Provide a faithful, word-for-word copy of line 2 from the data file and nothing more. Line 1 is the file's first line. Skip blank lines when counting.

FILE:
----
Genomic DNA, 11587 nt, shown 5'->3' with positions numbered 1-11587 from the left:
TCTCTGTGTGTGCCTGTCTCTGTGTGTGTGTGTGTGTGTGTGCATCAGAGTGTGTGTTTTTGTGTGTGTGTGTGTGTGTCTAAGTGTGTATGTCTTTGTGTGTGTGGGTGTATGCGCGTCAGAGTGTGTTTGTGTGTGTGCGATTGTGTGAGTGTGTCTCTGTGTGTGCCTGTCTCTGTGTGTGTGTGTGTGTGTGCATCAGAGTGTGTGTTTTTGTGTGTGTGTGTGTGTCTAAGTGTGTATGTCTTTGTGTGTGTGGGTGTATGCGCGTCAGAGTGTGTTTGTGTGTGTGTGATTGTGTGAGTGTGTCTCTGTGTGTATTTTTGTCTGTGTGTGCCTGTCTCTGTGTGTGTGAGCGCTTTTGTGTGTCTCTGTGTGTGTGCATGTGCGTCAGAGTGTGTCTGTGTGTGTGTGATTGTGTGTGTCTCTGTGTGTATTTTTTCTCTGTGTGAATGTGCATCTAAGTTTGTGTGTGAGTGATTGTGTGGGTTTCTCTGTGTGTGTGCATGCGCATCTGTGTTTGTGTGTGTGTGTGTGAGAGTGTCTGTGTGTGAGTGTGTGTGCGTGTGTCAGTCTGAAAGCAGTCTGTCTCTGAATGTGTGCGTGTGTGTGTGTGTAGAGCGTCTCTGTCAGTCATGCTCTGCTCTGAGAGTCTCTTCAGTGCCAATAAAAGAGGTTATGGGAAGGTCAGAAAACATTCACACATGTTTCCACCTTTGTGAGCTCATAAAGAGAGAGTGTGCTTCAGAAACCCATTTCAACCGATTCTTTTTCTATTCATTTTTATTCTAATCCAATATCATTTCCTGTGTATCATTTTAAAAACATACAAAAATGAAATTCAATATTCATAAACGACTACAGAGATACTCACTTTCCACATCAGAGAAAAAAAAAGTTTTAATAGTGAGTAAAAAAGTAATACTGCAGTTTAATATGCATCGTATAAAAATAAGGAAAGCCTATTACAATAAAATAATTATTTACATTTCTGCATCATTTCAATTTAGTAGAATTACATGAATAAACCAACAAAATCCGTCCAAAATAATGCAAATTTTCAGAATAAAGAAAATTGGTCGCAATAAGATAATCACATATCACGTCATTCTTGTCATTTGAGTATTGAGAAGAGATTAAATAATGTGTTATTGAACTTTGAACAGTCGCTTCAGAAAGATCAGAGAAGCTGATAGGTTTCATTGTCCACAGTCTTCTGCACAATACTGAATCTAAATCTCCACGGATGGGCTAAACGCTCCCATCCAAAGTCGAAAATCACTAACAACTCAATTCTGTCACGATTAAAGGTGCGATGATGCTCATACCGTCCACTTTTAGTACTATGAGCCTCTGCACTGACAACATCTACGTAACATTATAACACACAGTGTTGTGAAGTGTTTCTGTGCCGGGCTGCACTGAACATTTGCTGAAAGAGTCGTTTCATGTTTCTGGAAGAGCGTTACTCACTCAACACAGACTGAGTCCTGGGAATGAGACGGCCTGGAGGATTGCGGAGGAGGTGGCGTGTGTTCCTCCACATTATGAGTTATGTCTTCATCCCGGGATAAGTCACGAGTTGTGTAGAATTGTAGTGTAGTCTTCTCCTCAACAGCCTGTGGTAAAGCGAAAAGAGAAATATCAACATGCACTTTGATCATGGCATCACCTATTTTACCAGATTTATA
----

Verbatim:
TCTCTGTGTGTGCCTGTCTCTGTGTGTGTGTGTGTGTGTGTGCATCAGAGTGTGTGTTTTTGTGTGTGTGTGTGTGTGTCTAAGTGTGTATGTCTTTGTGTGTGTGGGTGTATGCGCGTCAGAGTGTGTTTGTGTGTGTGCGATTGTGTGAGTGTGTCTCTGTGTGTGCCTGTCTCTGTGTGTGTGTGTGTGTGTGCATCAGAGTGTGTGTTTTTGTGTGTGTGTGTGTGTCTAAGTGTGTATGTCTTTGTGTGTGTGGGTGTATGCGCGTCAGAGTGTGTTTGTGTGTGTGTGATTGTGTGAGTGTGTCTCTGTGTGTATTTTTGTCTGTGTGTGCCTGTCTCTGTGTGTGTGAGCGCTTTTGTGTGTCTCTGTGTGTGTGCATGTGCGTCAGAGTGTGTCTGTGTGTGTGTGATTGTGTGTGTCTCTGTGTGTATTTTTTCTCTGTGTGAATGTGCATCTAAGTTTGTGTGTGAGTGATTGTGTGGGTTTCTCTGTGTGTGTGCATGCGCATCTGTGTTTGTGTGTGTGTGTGTGAGAGTGTCTGTGTGTGAGTGTGTGTGCGTGTGTCAGTCTGAAAGCAGTCTGTCTCTGAATGTGTGCGTGTGTGTGTGTGTAGAGCGTCTCTGTCAGTCATGCTCTGCTCTGAGAGTCTCTTCAGTGCCAATAAAAGAGGTTATGGGAAGGTCAGAAAACATTCACACATGTTTCCACCTTTGTGAGCTCATAAAGAGAGAGTGTGCTTCAGAAACCCATTTCAACCGATTCTTTTTCTATTCATTTTTATTCTAATCCAATATCATTTCCTGTGTATCATTTTAAAAACATACAAAAATGAAATTCAATATTCATAAACGACTACAGAGATACTCACTTTCCACATCAGAGAAAAAAAAAGTTTTAATAGTGAGTAAAAAAGTAATACTGCAGTTTAATATGCATCGTATAAAAATAAGGAAAGCCTATTACAATAAAATAATTATTTACATTTCTGCATCATTTCAATTTAGTAGAATTACATGAATAAACCAACAAAATCCGTCCAAAATAATGCAAATTTTCAGAATAAAGAAAATTGGTCGCAATAAGATAATCACATATCACGTCATTCTTGTCATTTGAGTATTGAGAAGAGATTAAATAATGTGTTATTGAACTTTGAACAGTCGCTTCAGAAAGATCAGAGAAGCTGATAGGTTTCATTGTCCACAGTCTTCTGCACAATACTGAATCTAAATCTCCACGGATGGGCTAAACGCTCCCATCCAAAGTCGAAAATCACTAACAACTCAATTCTGTCACGATTAAAGGTGCGATGATGCTCATACCGTCCACTTTTAGTACTATGAGCCTCTGCACTGACAACATCTACGTAACATTATAACACACAGTGTTGTGAAGTGTTTCTGTGCCGGGCTGCACTGAACATTTGCTGAAAGAGTCGTTTCATGTTTCTGGAAGAGCGTTACTCACTCAACACAGACTGAGTCCTGGGAATGAGACGGCCTGGAGGATTGCGGAGGAGGTGGCGTGTGTTCCTCCACATTATGAGTTATGTCTTCATCCCGGGATAAGTCACGAGTTGTGTAGAATTGTAGTGTAGTCTTCTCCTCAACAGCCTGTGGTAAAGCGAAAAGAGAAATATCAACATGCACTTTGATCATGGCATCACCTATTTTACCAGATTTATA